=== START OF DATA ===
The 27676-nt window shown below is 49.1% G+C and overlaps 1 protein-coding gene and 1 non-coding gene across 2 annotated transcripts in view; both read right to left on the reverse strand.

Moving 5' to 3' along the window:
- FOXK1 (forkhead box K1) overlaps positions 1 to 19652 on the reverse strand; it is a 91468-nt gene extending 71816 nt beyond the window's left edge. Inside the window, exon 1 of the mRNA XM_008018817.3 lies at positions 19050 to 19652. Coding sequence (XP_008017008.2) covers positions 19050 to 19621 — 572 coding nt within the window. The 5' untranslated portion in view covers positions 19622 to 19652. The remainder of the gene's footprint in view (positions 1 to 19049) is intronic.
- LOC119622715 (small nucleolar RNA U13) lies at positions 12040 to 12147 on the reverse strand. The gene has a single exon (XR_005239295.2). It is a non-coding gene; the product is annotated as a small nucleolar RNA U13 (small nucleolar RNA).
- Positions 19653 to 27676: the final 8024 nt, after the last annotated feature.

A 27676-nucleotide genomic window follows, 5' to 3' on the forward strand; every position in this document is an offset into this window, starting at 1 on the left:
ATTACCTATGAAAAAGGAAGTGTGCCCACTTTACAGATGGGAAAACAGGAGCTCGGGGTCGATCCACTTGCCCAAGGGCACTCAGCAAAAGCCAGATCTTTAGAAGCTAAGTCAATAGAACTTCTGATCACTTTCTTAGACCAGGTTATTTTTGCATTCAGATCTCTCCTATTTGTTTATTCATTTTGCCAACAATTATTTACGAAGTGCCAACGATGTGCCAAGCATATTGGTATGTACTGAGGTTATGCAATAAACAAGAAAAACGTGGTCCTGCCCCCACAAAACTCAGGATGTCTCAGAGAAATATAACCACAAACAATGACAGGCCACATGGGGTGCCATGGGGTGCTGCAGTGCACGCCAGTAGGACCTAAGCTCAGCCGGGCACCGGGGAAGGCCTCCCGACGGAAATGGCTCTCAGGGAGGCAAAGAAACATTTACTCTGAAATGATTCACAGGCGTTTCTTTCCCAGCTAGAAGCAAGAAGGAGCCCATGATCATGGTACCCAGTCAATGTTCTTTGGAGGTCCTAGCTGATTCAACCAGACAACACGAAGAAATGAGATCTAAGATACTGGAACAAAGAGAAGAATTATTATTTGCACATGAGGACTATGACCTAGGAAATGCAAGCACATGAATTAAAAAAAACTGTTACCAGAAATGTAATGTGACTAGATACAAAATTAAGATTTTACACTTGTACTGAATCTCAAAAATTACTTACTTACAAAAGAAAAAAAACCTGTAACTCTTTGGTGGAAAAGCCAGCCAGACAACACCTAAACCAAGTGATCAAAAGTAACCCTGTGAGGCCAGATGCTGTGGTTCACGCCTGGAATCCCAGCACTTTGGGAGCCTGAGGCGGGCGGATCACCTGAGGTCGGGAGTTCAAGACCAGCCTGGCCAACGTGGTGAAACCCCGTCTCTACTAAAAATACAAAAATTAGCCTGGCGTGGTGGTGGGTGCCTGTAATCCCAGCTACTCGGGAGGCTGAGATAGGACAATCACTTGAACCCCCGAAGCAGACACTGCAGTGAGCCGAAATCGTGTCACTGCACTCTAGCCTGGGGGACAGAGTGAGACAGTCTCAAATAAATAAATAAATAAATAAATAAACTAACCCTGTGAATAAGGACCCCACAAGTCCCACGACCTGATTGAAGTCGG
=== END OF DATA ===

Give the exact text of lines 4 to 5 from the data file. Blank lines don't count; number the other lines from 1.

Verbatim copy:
- LOC119622715 (small nucleolar RNA U13) lies at positions 12040 to 12147 on the reverse strand. The gene has a single exon (XR_005239295.2). It is a non-coding gene; the product is annotated as a small nucleolar RNA U13 (small nucleolar RNA).
- Positions 19653 to 27676: the final 8024 nt, after the last annotated feature.